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    ABSTRACT: A decline in α-ketoglutarate dehydrogenase complex (KGDHC) activity has been associated with neurodegeneration. Provision of succinyl-CoA by KGDHC is essential for generation of matrix ATP (or GTP) by substrate-level phosphorylation catalyzed by succinyl-CoA ligase. Here, we demonstrate ATP consumption in respiration-impaired isolated and in situ neuronal somal mitochondria from transgenic mice with a deficiency of either dihydrolipoyl succinyltransferase (DLST) or dihydrolipoyl dehydrogenase (DLD) that exhibit a 20-48% decrease in KGDHC activity. Import of ATP into the mitochondrial matrix of transgenic mice was attributed to a shift in the reversal potential of the adenine nucleotide translocase toward more negative values due to diminished matrix substrate-level phosphorylation, which causes the translocase to reverse prematurely. Immunoreactivity of all three subunits of succinyl-CoA ligase and maximal enzymatic activity were unaffected in transgenic mice as compared to wild-type littermates. Therefore, decreased matrix substrate-level phosphorylation was due to diminished provision of succinyl-CoA. These results were corroborated further by the finding that mitochondria from wild-type mice respiring on substrates supporting substrate-level phosphorylation exhibited ∼30% higher ADP-ATP exchange rates compared to those obtained from DLST+/- or DLD+/- littermates. We propose that KGDHC-associated pathologies are a consequence of the inability of respiration-impaired mitochondria to rely on "in-house" mitochondrial ATP reserves.-Kiss, G., Konrad, C., Doczi, J., Starkov, A. A., Kawamata, H., Manfredi, G., Zhang, S. F., Gibson, G. E., Beal, M. F., Adam-Vizi, V., Chinopoulos, C. The negative impact of α-ketoglutarate dehydrogenase complex deficiency on matrix substrate-level phosphorylation.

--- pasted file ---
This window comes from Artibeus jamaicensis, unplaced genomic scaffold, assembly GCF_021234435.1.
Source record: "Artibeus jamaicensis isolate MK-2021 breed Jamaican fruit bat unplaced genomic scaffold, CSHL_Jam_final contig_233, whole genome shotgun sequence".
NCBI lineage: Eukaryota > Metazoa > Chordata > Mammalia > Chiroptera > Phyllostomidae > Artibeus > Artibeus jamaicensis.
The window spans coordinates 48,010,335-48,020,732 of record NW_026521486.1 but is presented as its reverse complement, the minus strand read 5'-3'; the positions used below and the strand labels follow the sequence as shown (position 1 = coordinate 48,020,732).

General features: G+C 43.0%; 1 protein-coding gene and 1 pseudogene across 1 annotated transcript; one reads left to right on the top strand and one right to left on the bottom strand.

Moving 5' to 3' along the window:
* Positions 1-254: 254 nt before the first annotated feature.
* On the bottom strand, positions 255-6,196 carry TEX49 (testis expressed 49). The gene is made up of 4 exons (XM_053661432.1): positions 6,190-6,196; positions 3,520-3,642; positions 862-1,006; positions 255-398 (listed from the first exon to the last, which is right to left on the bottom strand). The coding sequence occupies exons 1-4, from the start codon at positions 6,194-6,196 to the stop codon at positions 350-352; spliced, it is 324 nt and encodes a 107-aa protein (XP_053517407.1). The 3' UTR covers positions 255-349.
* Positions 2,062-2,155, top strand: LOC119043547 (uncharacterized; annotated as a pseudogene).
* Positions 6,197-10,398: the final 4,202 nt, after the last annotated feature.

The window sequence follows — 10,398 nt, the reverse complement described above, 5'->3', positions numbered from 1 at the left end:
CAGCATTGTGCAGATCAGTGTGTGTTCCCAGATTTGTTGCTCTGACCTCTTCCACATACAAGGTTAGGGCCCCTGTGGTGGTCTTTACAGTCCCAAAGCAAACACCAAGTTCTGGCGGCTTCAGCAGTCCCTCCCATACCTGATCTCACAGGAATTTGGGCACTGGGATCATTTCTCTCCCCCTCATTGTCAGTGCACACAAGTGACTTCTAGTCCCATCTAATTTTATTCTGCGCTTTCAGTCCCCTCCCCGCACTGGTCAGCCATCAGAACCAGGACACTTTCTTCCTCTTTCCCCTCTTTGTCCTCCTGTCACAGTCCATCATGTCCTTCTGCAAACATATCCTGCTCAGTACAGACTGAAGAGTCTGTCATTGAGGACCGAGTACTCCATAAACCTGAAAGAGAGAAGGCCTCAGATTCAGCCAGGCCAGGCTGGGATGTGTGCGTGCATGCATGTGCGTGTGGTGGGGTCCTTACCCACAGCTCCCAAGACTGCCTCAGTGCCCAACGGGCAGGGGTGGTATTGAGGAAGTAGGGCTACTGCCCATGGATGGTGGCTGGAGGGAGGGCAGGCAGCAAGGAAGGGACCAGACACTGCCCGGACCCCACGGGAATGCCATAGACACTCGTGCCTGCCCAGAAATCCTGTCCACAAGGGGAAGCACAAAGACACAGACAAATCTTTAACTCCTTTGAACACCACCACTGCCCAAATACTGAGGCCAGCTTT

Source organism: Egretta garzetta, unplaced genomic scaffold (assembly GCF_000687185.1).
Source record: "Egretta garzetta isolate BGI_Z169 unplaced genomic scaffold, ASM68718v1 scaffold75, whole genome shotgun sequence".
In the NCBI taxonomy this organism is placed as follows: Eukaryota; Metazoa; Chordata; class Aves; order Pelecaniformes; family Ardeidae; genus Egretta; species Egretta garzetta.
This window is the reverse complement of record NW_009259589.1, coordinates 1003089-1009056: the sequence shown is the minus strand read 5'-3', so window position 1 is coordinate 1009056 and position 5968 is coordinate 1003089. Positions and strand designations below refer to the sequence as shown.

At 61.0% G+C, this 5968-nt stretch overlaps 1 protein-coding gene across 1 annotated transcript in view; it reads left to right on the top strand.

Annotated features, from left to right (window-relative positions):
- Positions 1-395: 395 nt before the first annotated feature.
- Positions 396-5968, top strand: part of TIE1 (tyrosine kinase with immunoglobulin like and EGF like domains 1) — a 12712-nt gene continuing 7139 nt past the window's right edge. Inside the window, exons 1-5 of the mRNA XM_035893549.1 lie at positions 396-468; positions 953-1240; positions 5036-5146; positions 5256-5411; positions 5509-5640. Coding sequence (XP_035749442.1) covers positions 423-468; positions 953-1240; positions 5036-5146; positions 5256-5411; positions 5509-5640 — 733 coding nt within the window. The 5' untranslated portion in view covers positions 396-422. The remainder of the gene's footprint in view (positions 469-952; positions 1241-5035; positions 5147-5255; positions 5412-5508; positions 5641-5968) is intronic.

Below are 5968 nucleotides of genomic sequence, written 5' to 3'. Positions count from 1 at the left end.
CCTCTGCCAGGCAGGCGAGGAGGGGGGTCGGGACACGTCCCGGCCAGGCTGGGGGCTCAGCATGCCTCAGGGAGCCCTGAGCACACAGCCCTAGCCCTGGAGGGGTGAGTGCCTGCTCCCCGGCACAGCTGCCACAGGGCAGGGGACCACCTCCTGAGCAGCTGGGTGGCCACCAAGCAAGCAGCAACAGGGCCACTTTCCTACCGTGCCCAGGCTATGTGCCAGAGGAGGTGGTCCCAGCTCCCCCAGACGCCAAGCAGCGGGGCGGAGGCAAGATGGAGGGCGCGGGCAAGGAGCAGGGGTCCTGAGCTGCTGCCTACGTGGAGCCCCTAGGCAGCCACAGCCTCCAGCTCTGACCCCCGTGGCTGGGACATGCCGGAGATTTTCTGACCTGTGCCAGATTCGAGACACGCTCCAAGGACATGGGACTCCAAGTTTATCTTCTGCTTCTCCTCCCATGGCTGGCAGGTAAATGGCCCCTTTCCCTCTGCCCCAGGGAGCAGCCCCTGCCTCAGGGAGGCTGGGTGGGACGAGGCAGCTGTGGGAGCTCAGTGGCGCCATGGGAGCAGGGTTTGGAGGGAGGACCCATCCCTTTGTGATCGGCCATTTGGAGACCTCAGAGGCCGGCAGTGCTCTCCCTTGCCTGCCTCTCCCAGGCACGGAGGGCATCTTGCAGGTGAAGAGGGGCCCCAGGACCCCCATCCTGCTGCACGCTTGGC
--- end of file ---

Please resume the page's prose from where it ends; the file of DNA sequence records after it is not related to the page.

The FASEB Journal 03/2013; · 5.70 Impact Factor